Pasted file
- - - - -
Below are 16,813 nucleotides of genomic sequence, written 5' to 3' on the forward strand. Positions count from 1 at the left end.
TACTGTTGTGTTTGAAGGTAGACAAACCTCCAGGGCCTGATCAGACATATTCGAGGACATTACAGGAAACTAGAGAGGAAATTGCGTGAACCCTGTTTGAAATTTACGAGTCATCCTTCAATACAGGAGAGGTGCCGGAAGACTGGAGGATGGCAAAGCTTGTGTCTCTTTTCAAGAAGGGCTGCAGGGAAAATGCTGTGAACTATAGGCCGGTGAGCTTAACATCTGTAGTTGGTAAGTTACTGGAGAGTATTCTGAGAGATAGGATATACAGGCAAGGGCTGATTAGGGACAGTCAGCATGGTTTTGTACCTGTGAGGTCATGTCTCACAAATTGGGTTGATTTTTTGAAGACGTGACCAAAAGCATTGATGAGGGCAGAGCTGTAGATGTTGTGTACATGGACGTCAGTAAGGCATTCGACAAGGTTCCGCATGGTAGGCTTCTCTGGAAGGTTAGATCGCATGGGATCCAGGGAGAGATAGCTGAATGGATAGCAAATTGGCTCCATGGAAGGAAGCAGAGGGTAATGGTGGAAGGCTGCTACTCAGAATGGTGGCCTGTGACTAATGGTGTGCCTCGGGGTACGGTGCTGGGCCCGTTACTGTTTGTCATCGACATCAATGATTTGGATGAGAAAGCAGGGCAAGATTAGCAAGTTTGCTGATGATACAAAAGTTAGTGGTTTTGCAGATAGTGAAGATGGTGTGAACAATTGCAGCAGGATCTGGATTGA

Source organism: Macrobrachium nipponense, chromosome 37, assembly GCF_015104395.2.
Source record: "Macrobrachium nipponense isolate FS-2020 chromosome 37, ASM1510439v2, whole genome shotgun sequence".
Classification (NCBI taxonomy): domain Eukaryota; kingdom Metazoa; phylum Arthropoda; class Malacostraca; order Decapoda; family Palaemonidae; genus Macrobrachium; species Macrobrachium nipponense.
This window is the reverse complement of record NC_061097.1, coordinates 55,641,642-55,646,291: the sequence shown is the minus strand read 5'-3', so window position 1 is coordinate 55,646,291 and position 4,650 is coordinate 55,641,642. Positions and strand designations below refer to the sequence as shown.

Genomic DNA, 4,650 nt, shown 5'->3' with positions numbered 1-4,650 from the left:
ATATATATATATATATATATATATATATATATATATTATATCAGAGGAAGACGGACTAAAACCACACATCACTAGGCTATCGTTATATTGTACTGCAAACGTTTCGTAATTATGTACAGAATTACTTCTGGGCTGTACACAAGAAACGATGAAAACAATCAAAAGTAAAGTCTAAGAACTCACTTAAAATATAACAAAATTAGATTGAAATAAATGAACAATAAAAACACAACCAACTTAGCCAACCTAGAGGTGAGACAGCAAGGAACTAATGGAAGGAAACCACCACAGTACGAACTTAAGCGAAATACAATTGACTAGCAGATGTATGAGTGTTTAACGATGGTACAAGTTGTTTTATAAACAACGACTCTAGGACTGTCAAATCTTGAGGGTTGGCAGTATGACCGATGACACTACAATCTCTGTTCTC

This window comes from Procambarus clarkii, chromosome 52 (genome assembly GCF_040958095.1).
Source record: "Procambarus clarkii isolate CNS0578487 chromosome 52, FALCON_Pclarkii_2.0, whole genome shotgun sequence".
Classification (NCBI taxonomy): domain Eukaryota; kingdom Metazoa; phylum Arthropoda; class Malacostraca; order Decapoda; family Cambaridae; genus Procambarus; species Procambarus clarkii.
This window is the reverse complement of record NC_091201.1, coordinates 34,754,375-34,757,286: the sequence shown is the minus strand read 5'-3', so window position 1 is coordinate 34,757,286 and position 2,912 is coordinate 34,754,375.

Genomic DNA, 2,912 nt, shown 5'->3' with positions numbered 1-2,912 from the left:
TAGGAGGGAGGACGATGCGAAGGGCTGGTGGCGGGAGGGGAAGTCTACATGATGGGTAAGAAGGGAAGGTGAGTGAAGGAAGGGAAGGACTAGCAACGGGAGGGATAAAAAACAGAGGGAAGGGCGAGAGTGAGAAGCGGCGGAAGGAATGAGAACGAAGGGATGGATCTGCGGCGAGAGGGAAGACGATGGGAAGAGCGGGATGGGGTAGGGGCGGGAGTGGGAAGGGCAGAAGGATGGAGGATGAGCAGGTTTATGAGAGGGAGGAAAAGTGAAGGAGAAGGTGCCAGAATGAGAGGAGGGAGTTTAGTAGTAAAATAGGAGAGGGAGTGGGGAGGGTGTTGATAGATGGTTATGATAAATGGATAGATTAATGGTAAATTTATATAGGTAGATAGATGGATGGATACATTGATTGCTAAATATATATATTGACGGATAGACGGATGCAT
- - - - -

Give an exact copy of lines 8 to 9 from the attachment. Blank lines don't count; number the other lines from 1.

ATATATATATATATATATATATATATATATATATATTATATCAGAGGAAGACGGACTAAAACCACACATCACTAGGCTATCGTTATATTGTACTGCAAACGTTTCGTAATTATGTACAGAATTACTTCTGGGCTGTACACAAGAAACGATGAAAACAATCAAAAGTAAAGTCTAAGAACTCACTTAAAATATAACAAAATTAGATTGAAATAAATGAACAATAAAAACACAACCAACTTAGCCAACCTAGAGGTGAGACAGCAAGGAACTAATGGAAGGAAACCACCACAGTACGAACTTAAGCGAAATACAATTGACTAGCAGATGTATGAGTGTTTAACGATGGTACAAGTTGTTTTATAAACAACGACTCTAGGACTGTCAAATCTTGAGGGTTGGCAGTATGACCGATGACACTACAATCTCTGTTCTC

This window comes from Procambarus clarkii, chromosome 52 (genome assembly GCF_040958095.1).